4 Myths About U.S. College Recommendation Letters

Brazilian native Julia Mansur Cardoso was more than prepared when applying to U.S. universities. She made sure to reach out to contacts early for letters of recommendation and secured five separate letters, so she could use different ones for different college programs.

“I had my college list ready before asking for most letters of recommendation,” says Cardoso, who ended up at the University of Kentucky. “Most of the schools I applied to required three, so I thought five would be a good number considering that I was applying for somewhat different programs, all related to management and economics.”

While not all schools require them, letters of recommendation can help prospective international students stand out in an increasingly competitive applicant pool.

“Recommendations are very important to demonstrate that a candidate has the personal qualities that will enable them to succeed in college,” says Cathy Costa, founder of Costa Educational Consulting. “And some schools weigh recommendations more heavily than others.”

Many students looking to head to the U.S. for college are coming from high schools where staff members speak English and can write letters in the language. But experts say that universities also generally accept letters that have been translated.

Prospective international students unfamiliar with the U.S. college application process may have some misconceptions about the role of letters of recommendation. Here are a few things students should know.

Myth 1: Grades and Test Scores Matter More

All parts of a student’s application are reviewed by the admissions committee, and grades and test scores are just one factor — especially in a holistic, highly selective admissions process, say experts.

“It all matters,” says Amy Hoffman, associate director of admission for selection and academic initiatives at Miami University in Florida. “I just told a student today at a college fair, ‘You have worked way too hard these last three-plus years to come down to being defined by a number.'”

Many schools are now test-optional or test-blind, so letters can hold a lot of weight in the admissions decision process.

“Sure, the numbers matter,” says Hoffman. “Colleges want students who are going to be successful on their campuses, but looking beyond the numbers says more about the student than just scores.”

[Read: How to Ask for a Letter of Recommendation for College.]

Myth 2: No One Reads Recommendation Letters Anyway

Prospective international students may think those reviewing their application may not even bother to read the letters, but that’s not so.

“This is absolutely not true! At Grinnell, we read the recommendation letters,” says Sarah Fischer, assistant vice president of admission at Grinnell College in Iowa.

She says letters add an important dimensionality to the application by helping a school better understand students’ personalities and the roles they play in the classroom, their school and in their community.

“Recommendation letters also give us insight into any special circumstances that may have affected the student’s learning and they can shed light on the student’s life experiences,” Fischer says.

Hoffman has been reviewing applications for 10 years. She says she has read thousands of recommendation letters and respects the time and thought by teachers and counselors who carefully use “the right adjectives and descriptors to truly let us know the student’s character, abilities and tenacity.”

[READ: Considering the U.S. for College or Graduate School.]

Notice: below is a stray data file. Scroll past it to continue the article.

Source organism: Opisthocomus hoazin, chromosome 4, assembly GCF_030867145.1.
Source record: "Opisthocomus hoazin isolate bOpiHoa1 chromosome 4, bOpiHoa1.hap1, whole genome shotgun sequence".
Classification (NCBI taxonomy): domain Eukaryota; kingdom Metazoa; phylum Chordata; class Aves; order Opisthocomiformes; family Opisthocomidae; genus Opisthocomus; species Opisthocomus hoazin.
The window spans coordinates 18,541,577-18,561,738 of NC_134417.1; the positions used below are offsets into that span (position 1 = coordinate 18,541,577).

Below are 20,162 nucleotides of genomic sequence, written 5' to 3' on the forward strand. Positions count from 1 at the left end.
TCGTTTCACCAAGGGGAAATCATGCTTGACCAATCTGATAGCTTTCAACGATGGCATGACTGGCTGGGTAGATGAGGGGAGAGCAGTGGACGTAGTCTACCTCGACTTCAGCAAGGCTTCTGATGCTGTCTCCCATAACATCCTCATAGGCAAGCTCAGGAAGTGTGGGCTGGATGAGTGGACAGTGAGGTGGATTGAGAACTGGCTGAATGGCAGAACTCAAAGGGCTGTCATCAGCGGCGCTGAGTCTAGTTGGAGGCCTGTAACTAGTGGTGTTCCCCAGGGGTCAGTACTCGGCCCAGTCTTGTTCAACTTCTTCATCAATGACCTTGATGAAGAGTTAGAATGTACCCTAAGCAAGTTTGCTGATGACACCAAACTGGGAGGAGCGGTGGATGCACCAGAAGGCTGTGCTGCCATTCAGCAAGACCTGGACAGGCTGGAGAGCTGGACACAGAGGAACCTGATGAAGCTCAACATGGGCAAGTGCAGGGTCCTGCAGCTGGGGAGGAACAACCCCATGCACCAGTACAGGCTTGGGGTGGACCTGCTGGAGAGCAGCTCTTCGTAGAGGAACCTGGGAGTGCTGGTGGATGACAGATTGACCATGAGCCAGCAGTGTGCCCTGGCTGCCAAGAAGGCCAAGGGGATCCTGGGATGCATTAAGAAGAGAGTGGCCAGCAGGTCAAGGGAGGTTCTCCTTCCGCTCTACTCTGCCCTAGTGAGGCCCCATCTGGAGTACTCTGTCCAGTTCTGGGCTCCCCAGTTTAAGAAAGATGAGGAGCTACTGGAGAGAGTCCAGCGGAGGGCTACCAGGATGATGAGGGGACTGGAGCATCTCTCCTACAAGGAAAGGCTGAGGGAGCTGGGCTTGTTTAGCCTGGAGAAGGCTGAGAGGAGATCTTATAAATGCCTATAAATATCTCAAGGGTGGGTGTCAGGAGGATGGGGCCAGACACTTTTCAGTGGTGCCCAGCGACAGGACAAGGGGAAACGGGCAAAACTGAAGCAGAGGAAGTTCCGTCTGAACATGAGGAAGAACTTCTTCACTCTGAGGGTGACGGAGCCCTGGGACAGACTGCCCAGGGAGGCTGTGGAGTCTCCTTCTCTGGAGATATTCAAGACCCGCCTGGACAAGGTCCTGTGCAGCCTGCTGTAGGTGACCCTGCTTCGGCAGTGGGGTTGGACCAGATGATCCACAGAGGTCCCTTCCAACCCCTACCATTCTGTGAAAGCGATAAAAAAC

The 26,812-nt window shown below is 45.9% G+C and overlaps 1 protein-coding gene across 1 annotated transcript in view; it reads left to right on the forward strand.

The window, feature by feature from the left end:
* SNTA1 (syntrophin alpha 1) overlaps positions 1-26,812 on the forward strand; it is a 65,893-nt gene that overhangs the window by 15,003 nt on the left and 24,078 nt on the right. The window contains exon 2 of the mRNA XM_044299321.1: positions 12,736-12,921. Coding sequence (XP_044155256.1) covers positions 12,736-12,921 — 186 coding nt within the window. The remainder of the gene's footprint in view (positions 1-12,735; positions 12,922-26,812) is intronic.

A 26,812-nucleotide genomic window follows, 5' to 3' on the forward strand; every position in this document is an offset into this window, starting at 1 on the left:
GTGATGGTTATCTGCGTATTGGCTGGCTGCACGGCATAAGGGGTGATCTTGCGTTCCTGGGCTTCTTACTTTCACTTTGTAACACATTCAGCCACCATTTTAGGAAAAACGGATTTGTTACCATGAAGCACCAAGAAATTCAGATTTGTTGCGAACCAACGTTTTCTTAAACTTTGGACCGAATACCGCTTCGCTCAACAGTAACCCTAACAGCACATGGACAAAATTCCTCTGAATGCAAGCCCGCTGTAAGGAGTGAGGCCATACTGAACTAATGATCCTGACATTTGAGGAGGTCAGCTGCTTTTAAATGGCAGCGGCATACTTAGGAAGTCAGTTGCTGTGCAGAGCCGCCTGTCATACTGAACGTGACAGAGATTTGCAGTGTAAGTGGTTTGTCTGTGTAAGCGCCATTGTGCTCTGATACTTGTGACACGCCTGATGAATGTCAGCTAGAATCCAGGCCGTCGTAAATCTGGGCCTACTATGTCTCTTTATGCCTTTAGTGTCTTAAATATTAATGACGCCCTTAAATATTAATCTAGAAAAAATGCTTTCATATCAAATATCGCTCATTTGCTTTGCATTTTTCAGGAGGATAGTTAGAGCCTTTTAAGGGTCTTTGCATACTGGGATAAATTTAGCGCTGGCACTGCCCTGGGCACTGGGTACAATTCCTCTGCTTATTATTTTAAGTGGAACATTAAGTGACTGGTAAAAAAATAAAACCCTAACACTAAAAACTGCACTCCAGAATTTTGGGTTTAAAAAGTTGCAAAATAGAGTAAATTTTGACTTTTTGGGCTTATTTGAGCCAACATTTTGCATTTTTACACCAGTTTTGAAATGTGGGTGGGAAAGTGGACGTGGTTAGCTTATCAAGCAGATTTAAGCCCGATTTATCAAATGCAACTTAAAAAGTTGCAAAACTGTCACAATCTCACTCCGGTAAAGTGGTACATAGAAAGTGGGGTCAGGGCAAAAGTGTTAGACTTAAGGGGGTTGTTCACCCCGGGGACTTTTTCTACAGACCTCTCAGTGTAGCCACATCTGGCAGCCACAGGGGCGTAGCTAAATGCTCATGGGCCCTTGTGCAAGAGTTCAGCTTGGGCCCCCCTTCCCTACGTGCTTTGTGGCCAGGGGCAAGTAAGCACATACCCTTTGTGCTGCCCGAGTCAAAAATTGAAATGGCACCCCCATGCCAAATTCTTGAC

Myth 3: A Letter From a High-Profile Person is Best

Getting a letter from a high-profile academic or other leader who barely knows the student won’t get an applicant any extra points.

“Honestly, I rarely look at the title of the person writing the letter,” Hoffman says. “The better the recommender not only knows the student, but can genuinely speak to their character, qualities and abilities, the more weight that letter will carry, regardless of the title.”

Cardoso says getting a recommendation letter from a teacher that knew her well was the most important to her.

“It’s better to ask someone who truly knows you than a random teacher in your area of interest,” Cardoso says.

Also, Costa says a high-profile letter can come off as entitlement or name-dropping, “which could be perceived as a distasteful demonstration of the student’s sense of privilege.”

However, she says if the well-known person actually knows the student very well through their direct experience, “that can be a powerful endorsement.”

Myth 4: The More Letters the Better

Quality matters more than quantity with letters of recommendation, experts say.

“In almost all cases, one succinct well-written letter can not only suffice, but will contain exactly what the admission office needs to know about the student,” Hoffman says.

Costa says the number of letters required is indicated on the Common Application and most schools do not want more than stated.

“It adds to their workload and indicates that the student does not follow instructions or value the admission folks’ time,” Costa says.

Even among schools that do allow multiple letters, she recommends students use good judgment and only include letters that add value and tell the admissions committee something they care about and don’t already know.

“More is not always better,” Fischer says. “If the volume is too much, it can also exhaust the application reader and take away from the other good things in the file that require attention.”

More from U.S. News

4 Ways International Freshmen Can Develop Active Social Lives

10 Mistakes to Avoid as an International College Freshman in the U.S.

How U.S. High School Can Prepare International Students for College

4 Myths About U.S. College Recommendation Letters originally appeared on usnews.com

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